That last question? That is the oldest one. That is the question that has bothered me since I was eight years old, and I could be wrong, but, I think it’s also the impetus behind all of the other questions, uncertainties, and doubts. And I’ve come to a terrifying conclusion:
Only I can know that, can answer that question. No one can tell me. No book, no doctrine, no rule, no promise. It’s so disappointing. I had wanted to get out of this as painlessly as possible. I didn’t really want to have to look at such scary things square in the eye. I had wanted Buddhism, the possibility of a god, spirituality, yoga, or even another person, to take them away, to give me the answers I’d been looking for. Reading good poetry might be the only kind of “book” that could point me in the right direction, but it still can’t provide me with any answers.
Do I want to teach art? Yoga? Do I want to learn to play a musical instrument? Or take modern dance classes? How do I really want to spend my time? What is most important to me? Do I really want to be a writer, and if so, in what capacity? And, am I even good enough? What on earth do I have to write about? What motivates me? What is most satisfying? What is it that I love most about being alive? How do I accept the uncertainty of life? And how can I accept, with peace, the certainty of my own death? The deaths of those I love? How do I really love? How do I accept others without accepting myself, and how do I at last learn how to do that? What do I really need to be happy?
That’s a lot of questions to answer in two months. And, really, I don’t expect to answer them all anytime soon. What I expect is that I might find one or two answers, and that I’ll feel closer to finding other answers with time because I’ll be more in-tune with myself, and what I really do need and want out of life, rather than desperately searching for solutions outside of myself. I want to feel as if I’m moving forward on a path that will lead me toward answers as I am ready for them, and right now I feel like I’m on a tilt-a-whirl. This summer, I want to get off, get over the dizziness, and start walking assuredly, even if I still feel a little confused about where to go next. This summer, I want to give myself permission to look inward so I can also begin looking outside of myself again, in a healthy way, so I can be more aware, giving, patient, and kind. I’ve been so preocuppied with my “worries and fears” that I haven’t really been living the kind of life I’d like to. I haven’t been as understanding or as giving, or forgiving, as I know I can be.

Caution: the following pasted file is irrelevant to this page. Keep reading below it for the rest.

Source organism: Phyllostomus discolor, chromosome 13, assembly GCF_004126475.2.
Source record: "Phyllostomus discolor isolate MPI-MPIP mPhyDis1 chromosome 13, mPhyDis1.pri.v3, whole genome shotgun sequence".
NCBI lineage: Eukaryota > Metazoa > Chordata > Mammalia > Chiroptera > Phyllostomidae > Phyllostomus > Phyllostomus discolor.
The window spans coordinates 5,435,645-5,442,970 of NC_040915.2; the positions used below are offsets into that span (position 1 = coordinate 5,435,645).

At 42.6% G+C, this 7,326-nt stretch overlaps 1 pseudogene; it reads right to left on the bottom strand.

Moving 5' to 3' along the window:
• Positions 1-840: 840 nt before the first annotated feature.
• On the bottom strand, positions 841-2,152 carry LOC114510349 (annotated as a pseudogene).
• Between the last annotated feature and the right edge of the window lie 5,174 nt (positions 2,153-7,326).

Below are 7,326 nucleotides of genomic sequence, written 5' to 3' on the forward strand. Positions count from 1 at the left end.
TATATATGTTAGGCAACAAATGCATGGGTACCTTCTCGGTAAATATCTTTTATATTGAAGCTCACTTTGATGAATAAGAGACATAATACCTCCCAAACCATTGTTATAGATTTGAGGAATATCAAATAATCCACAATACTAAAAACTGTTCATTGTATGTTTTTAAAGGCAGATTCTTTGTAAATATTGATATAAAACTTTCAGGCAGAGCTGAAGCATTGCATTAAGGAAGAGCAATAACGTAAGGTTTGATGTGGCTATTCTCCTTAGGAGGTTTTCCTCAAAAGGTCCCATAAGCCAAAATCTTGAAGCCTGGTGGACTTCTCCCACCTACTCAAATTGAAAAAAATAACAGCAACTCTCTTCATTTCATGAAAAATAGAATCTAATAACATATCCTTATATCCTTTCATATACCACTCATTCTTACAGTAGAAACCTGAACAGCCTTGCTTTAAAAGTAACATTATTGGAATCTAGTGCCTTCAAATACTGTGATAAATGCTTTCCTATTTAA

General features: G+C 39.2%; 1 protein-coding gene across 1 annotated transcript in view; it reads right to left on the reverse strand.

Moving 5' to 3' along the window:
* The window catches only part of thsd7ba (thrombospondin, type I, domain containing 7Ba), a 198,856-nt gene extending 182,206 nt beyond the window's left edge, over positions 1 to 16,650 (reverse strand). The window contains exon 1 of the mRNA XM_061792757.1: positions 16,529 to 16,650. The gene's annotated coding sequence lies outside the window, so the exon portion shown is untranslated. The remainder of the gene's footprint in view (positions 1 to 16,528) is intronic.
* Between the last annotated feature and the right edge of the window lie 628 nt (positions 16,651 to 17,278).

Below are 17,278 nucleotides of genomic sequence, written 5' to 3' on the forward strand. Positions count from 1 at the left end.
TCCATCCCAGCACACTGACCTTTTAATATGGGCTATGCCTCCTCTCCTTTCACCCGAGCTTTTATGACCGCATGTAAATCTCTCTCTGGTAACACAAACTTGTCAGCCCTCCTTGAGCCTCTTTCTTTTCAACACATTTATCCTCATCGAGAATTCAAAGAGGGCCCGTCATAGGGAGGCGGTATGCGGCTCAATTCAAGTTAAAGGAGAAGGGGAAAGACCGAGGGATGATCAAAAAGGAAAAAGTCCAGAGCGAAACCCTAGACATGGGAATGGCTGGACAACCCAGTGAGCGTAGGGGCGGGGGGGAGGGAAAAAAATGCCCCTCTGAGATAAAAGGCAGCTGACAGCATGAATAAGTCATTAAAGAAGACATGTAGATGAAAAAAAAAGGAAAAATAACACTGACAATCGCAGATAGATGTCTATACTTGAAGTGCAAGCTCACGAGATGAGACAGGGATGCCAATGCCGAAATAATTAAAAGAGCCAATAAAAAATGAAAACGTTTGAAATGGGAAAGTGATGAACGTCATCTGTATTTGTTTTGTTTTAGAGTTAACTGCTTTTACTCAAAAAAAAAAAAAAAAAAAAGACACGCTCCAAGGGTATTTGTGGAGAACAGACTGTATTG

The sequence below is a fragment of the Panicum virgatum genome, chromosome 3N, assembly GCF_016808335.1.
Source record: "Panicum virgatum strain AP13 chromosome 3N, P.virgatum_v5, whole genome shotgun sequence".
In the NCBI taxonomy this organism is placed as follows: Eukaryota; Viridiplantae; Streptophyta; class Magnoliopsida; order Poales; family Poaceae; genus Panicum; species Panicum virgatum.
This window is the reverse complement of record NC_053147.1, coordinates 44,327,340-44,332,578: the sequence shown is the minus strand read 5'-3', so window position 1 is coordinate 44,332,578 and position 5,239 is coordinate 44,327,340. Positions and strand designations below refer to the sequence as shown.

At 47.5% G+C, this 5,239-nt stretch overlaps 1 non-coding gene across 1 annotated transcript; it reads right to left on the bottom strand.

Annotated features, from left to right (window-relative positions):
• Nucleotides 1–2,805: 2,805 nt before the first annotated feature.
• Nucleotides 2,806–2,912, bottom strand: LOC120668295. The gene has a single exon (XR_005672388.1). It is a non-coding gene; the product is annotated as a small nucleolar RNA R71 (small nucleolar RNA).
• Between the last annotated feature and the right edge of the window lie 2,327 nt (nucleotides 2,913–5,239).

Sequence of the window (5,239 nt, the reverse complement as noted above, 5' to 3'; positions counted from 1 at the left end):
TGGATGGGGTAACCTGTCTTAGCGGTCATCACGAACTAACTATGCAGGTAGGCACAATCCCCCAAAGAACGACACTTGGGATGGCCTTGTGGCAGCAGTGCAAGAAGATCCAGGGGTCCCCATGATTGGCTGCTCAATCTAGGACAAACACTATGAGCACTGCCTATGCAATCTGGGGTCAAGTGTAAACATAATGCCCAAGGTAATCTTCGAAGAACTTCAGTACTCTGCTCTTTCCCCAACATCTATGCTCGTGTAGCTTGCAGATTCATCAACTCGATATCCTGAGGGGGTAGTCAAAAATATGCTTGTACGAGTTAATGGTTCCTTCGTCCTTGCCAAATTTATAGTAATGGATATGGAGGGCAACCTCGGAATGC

These last three years of solution-stalking were not a waste; they lead me into and through a lot of really important and defining experiences. They lead me toward some really good people, beautiful places, and new ideas. They motivated me to work hard, study, try new things, and open my mind. But it’s time for a break. Just as I discovered it was time to stop moving and come home in 2011, I am discovering now it is time to stop seeking, and instead slow down, start listening, and start reading the book that is written within me. It’s a little frightening, very uncertain, and at times incredibly uncomfortable. But it’s also the only way.
Here’s an except from Philip Levine’s “Burned” that says it far more beautifully and concisely than I can:
When I looked in my heart and found
only questions, when I walked
beside the ditch at dusk
and asked the sun,
the answer was curled
quietly in my pocket. “Look at
them both,” you say, “turn them
over and place them on the table
before you. Don’t be afraid.
They are you, familiar, at times
overlooked, despised. Now,
go back down the way you came, down
the same old streets where you
grew to a name and a single face.
That was home, you said, and today
it is nothing, not even a closet
of unread books. Here is home.
Close your eyes. You are on
a dark plain. The hot winds
breathe in and out. You’re laughing!
You asked for a home, you crossed
the earth, you sat speechless,
you questioned the closed door,
‘Are you there?’ No one answered
because all the time it was you.”